Enough doublespeak, Mr. President
Commander in chief’s speech brings up more questions than answers
Toward the end of his 15-minute speech Tuesday evening, President Obama called out to conservative and liberal camps, asking the former to reconcile a commitment to the military with inaction in Syria over a just cause, and then asking the latter to reconcile a commitment to freedom and dignity for all people with the images of children dying from Syrian President Bashar al-Assad’s alleged deployment of sarin gas.
That was just one portion of a speech filled with desperate undertones and contradictions that left us with a nebulous impression of how the United States will be moving forward, despite the news that Russia has proposed brokering a deal with Syria to relinquish control of its chemical weapons.
Among the rhetoric coming from the White House podium was the argument that it is in the national security interest of the United States to strike at the Assad regime for its use of chemical weapons. However, the president followed that statement by pointing out that he had called upon a vote of Congress in the absence of a direct or imminent threat to our security.
He also said he agreed that the United States should not be the world’s policeman. Yet he’d already described how he had the authority as commander in chief to authorize a strike on this sovereign nation.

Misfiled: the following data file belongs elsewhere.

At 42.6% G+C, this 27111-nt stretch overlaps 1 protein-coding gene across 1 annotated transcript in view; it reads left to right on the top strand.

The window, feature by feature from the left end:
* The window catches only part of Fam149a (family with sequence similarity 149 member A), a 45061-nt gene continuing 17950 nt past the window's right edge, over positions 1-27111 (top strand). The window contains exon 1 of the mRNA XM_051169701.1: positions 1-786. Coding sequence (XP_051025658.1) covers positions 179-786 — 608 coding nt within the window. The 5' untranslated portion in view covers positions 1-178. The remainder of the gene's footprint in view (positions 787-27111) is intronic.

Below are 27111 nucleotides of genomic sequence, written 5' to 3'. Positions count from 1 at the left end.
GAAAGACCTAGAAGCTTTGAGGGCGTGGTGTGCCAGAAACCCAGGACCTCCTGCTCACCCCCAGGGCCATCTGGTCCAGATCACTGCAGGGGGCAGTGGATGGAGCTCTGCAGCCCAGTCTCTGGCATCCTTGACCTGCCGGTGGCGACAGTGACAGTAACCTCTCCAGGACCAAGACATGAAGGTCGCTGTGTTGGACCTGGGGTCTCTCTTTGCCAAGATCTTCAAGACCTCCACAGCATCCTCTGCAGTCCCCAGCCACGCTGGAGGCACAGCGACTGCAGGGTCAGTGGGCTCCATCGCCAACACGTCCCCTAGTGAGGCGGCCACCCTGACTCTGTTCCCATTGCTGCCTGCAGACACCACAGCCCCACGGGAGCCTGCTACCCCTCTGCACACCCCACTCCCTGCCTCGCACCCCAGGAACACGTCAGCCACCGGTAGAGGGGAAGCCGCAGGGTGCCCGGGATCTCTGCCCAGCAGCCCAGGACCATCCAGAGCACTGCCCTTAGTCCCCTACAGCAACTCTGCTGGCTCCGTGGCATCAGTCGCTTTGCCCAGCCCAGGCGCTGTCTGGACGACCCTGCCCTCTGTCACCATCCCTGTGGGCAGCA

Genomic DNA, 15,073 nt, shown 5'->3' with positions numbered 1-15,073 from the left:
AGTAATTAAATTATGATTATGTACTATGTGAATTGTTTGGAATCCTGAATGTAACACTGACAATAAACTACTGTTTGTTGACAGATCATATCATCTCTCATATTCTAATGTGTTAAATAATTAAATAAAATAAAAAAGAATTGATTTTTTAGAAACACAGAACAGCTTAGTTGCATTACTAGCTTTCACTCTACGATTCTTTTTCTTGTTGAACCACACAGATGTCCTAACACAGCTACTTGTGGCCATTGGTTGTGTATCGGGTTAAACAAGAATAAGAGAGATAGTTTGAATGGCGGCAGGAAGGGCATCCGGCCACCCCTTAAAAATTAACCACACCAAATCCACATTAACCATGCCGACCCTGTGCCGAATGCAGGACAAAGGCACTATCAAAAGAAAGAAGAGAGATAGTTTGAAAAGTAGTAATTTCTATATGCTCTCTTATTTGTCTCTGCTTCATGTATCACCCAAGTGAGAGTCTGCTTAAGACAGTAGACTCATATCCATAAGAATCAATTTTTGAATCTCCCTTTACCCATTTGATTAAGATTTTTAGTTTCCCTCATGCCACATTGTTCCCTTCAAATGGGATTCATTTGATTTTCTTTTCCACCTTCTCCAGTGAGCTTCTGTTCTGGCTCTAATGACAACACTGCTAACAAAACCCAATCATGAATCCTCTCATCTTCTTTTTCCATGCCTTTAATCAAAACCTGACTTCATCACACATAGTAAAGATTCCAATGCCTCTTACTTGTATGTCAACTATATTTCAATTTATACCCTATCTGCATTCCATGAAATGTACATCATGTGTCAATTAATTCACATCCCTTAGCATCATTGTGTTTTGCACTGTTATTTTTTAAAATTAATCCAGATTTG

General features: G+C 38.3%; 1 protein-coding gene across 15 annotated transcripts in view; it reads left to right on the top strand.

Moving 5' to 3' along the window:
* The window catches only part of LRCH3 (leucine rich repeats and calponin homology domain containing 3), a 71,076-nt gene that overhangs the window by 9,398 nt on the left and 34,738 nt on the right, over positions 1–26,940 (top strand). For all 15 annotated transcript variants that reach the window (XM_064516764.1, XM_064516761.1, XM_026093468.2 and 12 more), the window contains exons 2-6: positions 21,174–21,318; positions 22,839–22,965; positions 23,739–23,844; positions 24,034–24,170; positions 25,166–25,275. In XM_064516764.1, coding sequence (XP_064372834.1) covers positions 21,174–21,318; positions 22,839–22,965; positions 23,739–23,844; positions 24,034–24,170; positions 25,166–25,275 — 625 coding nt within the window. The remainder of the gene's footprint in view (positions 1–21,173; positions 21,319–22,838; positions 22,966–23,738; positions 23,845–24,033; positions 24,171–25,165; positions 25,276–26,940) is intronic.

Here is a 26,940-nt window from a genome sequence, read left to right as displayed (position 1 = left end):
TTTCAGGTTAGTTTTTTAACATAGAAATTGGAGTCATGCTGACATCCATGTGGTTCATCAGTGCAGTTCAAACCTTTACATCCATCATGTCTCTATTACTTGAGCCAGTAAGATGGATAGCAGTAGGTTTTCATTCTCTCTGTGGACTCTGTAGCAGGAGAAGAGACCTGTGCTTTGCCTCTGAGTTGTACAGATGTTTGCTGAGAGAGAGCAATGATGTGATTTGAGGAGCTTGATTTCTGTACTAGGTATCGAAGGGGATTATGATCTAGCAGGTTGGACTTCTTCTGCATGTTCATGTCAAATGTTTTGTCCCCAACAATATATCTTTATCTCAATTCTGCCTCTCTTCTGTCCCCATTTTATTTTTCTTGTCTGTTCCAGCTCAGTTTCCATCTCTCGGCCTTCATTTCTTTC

In one breath the president acknowledged the concerns that United States military intervention would inadvertently aid extremist groups such as al-Qaida, while in another he talked about redoubling efforts after a military strike to find a political solution to help those rejecting extremism and tyranny.
It was an odd speech considering the president has postponed a vote in Congress and appears willing to see where diplomatic roads may lead. In other words, he seemed to make a case for striking Syria while simultaneously saying America would not take such action. Not yet, anyway.
If anything, President Obama’s speech leaves the American people with a lot of questions.
Following the talk, the president’s staff began pressing lawmakers, grasping for support. So far, it appears not to have made an impact. But that could change quickly. Americans must see through all the doublespeak and call on their representatives in Washington to continue to press for a diplomatic solution.